ESXi or bare metal CentOS 8 for co-location?

Hi everyone,

I'm getting a Dell 1U server ready that's going out on co-location in the beginning of next year.
The server is going to run DirectAdmin on CentOS 8, which will be the main workload for the server.

I was started to think about it though. Would it maybe be better to install like ESXi hypervisor instead of just CentOS? If something gets broken and I want to reinstall. Would it make sense to have reinstallation done easier with ESXi, or should I just run it bare metal and reinstall through iDRAC if I need to? If that's possible to reach from outside the datacenter that is.

I have a lot of idling VPS:s, so I does not really make sense to run a hypervisor just to be able to create virtual instances, but I guess it could be interesting to have more features compared to just a bare metal server.

I have no experience with ESXi btw, if that affects any advice from you guys.

Thanks.

Comments

  • PureVoltagePureVoltage Hosting ProviderOG

    Personally, I would just install CentOS directly, unless you plan on doing a lot of reinstalling there shouldn't be a reason.

    As for colocation just make sure you can have iDRAC on a private network accessible via VPN. Or at the least the data center doesn't charge to connect a remote KVM for you.

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  • I would go with CentOS on baremetal, and then run VMs or containers on top of it if needed. CentOS is a full operating systems with all the tools and goodies available for Linux. ESXi is a cut down product that is really nerfed unless you can write a check to VMware.

    It has been a while since I tried to do VMware on the cheap, so things may have changed. At the time, all the management functions were getting migrated to vCenter, and the management features builtin to ESXi were slowly rotting.

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  • I have proxmox on a dedi and it's a big pain and I regret not installing bare metal. If I can temporarily migrate the files I will reinstall without proxmox.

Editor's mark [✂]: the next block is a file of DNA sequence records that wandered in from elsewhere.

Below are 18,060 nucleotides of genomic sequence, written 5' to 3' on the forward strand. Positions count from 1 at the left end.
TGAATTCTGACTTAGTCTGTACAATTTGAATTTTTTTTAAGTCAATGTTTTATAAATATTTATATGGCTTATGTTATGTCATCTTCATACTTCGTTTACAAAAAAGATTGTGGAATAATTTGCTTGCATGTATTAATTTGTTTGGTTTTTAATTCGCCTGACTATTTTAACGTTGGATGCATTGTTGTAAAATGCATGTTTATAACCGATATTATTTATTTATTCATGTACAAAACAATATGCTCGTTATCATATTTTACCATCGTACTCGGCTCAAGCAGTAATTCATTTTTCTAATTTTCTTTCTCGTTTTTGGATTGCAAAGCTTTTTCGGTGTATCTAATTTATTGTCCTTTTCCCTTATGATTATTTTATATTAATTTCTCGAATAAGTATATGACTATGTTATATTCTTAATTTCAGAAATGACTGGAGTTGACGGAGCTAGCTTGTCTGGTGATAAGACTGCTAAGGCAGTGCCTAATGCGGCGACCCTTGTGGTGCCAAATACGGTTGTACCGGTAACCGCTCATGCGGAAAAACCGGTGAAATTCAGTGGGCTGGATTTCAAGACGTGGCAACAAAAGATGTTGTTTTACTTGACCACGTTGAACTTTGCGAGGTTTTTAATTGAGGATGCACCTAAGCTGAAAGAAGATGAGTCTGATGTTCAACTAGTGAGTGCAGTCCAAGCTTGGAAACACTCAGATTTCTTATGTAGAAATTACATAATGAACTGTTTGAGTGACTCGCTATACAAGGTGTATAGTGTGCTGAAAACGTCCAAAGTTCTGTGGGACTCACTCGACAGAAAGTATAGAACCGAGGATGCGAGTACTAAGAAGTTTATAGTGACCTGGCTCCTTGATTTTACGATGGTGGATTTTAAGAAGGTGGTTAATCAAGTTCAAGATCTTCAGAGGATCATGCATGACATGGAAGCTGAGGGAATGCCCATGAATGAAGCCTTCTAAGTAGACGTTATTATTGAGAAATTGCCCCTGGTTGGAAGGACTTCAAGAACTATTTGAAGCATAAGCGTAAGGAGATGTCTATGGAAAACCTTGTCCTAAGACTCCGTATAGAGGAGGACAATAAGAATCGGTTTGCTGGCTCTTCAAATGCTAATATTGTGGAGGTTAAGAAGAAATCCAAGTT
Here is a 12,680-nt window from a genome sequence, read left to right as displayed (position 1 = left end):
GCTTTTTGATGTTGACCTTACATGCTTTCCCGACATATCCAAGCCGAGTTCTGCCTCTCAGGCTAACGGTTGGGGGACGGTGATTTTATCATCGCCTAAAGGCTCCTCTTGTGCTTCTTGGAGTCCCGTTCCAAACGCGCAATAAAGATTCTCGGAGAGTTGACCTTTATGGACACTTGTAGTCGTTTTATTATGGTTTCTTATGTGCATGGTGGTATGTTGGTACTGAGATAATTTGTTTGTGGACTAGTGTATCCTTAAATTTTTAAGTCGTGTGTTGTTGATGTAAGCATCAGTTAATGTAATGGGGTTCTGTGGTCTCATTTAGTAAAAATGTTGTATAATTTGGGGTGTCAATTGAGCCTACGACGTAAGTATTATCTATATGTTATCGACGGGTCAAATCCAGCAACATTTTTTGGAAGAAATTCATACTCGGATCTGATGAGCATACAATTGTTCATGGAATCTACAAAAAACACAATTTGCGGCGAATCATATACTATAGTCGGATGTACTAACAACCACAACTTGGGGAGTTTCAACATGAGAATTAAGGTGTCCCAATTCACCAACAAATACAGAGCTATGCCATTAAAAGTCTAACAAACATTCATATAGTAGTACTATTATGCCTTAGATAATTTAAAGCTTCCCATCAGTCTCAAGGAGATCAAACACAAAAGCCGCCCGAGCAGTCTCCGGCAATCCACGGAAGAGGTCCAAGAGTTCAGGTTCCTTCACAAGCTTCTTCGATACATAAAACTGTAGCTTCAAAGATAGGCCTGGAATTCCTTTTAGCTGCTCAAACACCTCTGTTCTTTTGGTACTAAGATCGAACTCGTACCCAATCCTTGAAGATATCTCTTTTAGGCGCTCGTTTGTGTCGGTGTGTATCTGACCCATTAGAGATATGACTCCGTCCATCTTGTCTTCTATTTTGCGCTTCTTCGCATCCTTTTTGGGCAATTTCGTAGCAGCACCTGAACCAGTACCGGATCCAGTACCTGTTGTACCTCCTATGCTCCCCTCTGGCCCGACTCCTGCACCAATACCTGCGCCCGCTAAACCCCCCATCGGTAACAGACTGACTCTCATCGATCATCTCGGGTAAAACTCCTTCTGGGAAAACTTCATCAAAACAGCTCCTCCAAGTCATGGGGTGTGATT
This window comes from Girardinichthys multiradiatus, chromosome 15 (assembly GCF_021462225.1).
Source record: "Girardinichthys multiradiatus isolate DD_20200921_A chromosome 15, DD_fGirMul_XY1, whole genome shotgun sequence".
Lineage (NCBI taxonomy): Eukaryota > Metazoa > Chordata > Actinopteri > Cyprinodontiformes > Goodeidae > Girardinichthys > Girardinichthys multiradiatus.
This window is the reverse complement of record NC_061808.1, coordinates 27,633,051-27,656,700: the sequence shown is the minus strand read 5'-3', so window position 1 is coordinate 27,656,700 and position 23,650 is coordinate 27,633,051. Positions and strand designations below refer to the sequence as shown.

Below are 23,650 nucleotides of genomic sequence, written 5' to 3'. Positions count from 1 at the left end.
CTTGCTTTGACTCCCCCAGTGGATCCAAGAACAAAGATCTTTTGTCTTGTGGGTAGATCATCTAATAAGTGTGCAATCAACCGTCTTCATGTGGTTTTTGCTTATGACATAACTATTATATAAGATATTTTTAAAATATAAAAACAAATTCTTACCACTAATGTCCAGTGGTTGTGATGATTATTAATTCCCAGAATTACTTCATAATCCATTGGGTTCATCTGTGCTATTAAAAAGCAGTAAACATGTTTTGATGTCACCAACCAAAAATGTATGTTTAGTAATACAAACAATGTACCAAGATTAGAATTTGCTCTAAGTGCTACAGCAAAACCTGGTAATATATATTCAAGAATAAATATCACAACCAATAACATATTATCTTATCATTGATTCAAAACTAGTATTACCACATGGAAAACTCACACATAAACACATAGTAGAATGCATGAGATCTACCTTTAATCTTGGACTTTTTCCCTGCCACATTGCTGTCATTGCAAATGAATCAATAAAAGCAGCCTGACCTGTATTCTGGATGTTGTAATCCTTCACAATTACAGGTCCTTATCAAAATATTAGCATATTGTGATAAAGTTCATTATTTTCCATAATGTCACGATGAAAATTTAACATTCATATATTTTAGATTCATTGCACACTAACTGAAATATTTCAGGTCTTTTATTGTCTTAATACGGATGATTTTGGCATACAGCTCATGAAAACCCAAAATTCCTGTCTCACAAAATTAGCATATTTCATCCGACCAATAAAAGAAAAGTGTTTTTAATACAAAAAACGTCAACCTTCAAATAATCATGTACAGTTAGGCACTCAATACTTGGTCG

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  • Thanks for the input guys. I’ll go with a bare metal installation of CentOS.

  • seriesnseriesn Hosting ProviderOG

    @willie said:
    I have proxmox on a dedi and it's a big pain and I regret not installing bare metal. If I can temporarily migrate the files I will reinstall without proxmox.

    Why you say that?

  • Rebooting the box under proxmox requires some kind of messy procedure with the idrac. Maybe it's not set up properly, but that such an issue could arise is itself an example of proxmox pain.

  • edited December 2

    @willie said:
    Rebooting the box under proxmox requires some kind of messy procedure with the idrac. Maybe it's not set up properly, but that such an issue could arise is itself an example of proxmox pain.

    Do you have to go into the server and kill VM processes?

    I learned turning on VM Guest Service and not installing the agent with cause Proxmox to hang indefinitely on shutdown until the VM processes are kill. (I don't remember the exact terminology since it's been a while at this point.) Since it's using systemd, it will kill services parallel to save time except the VM processes which won't respond, so you effectively get locked out of the server without console access. That was a lesson that got learned several times. :unamused:

    Using regular ACPI to shutdown VMs works great though.

  • I don't remember what I had to do to bring the box back up, but it involved going into idrac and messing with the network or other boot settings.

  • @willie said:
    I don't remember what I had to do to bring the box back up, but it involved going into idrac and messing with the network or other boot settings.

    I think your proxmox isn't configured correctly.

    The most common issue of proxmox not booting is if you set up the drives incorrectly. Proxmox 6 let's you do this from gui so Less chance of you messing it up (compared to proxmox 4).

    I've been using proxmox since 4 and find 5 and 6 much more stable.

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